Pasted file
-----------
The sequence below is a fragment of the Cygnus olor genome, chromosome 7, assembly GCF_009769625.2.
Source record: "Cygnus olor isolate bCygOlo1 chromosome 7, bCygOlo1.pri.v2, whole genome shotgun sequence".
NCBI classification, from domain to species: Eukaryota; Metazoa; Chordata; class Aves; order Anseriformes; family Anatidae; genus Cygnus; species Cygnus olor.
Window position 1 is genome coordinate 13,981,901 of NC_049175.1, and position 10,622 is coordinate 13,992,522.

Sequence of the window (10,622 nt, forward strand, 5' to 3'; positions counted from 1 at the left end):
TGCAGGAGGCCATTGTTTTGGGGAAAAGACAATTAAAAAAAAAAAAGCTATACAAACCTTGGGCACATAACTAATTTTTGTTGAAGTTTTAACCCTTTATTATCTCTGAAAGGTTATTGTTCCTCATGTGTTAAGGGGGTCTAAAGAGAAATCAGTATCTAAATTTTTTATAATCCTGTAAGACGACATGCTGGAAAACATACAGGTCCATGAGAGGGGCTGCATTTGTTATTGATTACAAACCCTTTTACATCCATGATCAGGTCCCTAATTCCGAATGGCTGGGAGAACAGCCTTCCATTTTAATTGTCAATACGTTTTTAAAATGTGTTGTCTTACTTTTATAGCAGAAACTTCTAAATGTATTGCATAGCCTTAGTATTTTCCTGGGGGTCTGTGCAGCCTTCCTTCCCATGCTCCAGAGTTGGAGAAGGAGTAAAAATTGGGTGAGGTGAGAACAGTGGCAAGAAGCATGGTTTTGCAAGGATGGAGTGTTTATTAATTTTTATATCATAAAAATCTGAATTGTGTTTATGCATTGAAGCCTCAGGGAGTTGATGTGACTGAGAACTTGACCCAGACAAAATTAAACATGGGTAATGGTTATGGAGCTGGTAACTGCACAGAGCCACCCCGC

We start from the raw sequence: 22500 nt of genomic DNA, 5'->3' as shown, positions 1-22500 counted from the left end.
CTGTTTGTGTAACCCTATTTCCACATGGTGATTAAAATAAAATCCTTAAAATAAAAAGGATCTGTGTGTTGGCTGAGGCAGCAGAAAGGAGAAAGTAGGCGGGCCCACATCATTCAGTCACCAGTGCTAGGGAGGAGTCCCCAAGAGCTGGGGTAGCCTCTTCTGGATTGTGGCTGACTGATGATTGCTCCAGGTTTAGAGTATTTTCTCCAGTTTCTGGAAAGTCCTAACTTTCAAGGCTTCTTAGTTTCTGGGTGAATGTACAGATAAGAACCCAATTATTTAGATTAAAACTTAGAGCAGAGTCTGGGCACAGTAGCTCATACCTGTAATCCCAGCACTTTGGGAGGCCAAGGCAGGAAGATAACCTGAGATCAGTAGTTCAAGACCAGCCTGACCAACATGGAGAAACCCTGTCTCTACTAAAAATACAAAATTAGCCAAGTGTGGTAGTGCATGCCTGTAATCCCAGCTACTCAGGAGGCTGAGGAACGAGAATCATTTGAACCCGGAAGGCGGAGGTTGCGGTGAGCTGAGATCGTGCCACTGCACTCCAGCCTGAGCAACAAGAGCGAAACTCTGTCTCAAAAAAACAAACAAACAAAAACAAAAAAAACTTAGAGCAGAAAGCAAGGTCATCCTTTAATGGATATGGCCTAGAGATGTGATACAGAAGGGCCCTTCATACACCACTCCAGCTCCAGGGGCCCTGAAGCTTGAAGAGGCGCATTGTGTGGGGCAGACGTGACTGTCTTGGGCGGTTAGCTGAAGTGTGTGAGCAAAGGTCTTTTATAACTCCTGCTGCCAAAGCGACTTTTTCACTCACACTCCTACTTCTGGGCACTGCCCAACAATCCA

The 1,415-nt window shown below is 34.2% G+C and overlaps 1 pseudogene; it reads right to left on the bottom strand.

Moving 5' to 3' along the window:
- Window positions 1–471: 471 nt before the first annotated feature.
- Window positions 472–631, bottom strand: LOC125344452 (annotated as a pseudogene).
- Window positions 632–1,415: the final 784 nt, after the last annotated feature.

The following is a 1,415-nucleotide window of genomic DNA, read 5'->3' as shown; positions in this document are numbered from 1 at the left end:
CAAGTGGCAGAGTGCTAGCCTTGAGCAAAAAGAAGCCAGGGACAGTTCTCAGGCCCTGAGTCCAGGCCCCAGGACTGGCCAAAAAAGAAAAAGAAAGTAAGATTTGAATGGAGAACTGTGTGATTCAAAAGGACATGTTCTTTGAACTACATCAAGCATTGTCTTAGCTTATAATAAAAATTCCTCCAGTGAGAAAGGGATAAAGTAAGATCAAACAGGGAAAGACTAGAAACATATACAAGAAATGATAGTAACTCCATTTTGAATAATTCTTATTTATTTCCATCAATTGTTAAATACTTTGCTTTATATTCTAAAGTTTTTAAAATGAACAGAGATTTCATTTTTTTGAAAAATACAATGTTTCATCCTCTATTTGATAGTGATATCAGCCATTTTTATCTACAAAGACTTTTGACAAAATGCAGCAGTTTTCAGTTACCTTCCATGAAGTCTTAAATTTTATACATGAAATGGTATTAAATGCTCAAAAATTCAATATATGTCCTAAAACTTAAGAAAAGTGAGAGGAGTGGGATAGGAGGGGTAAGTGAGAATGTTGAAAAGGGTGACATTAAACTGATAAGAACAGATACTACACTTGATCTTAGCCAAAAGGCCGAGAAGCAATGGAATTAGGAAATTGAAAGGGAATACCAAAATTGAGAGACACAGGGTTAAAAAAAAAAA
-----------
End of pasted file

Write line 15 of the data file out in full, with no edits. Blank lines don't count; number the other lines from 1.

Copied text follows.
CAAGTGGCAGAGTGCTAGCCTTGAGCAAAAAGAAGCCAGGGACAGTTCTCAGGCCCTGAGTCCAGGCCCCAGGACTGGCCAAAAAAGAAAAAGAAAGTAAGATTTGAATGGAGAACTGTGTGATTCAAAAGGACATGTTCTTTGAACTACATCAAGCATTGTCTTAGCTTATAATAAAAATTCCTCCAGTGAGAAAGGGATAAAGTAAGATCAAACAGGGAAAGACTAGAAACATATACAAGAAATGATAGTAACTCCATTTTGAATAATTCTTATTTATTTCCATCAATTGTTAAATACTTTGCTTTATATTCTAAAGTTTTTAAAATGAACAGAGATTTCATTTTTTTGAAAAATACAATGTTTCATCCTCTATTTGATAGTGATATCAGCCATTTTTATCTACAAAGACTTTTGACAAAATGCAGCAGTTTTCAGTTACCTTCCATGAAGTCTTAAATTTTATACATGAAATGGTATTAAATGCTCAAAAATTCAATATATGTCCTAAAACTTAAGAAAAGTGAGAGGAGTGGGATAGGAGGGGTAAGTGAGAATGTTGAAAAGGGTGACATTAAACTGATAAGAACAGATACTACACTTGATCTTAGCCAAAAGGCCGAGAAGCAATGGAATTAGGAAATTGAAAGGGAATACCAAAATTGAGAGACACAGGGTTAAAAAAAAAAA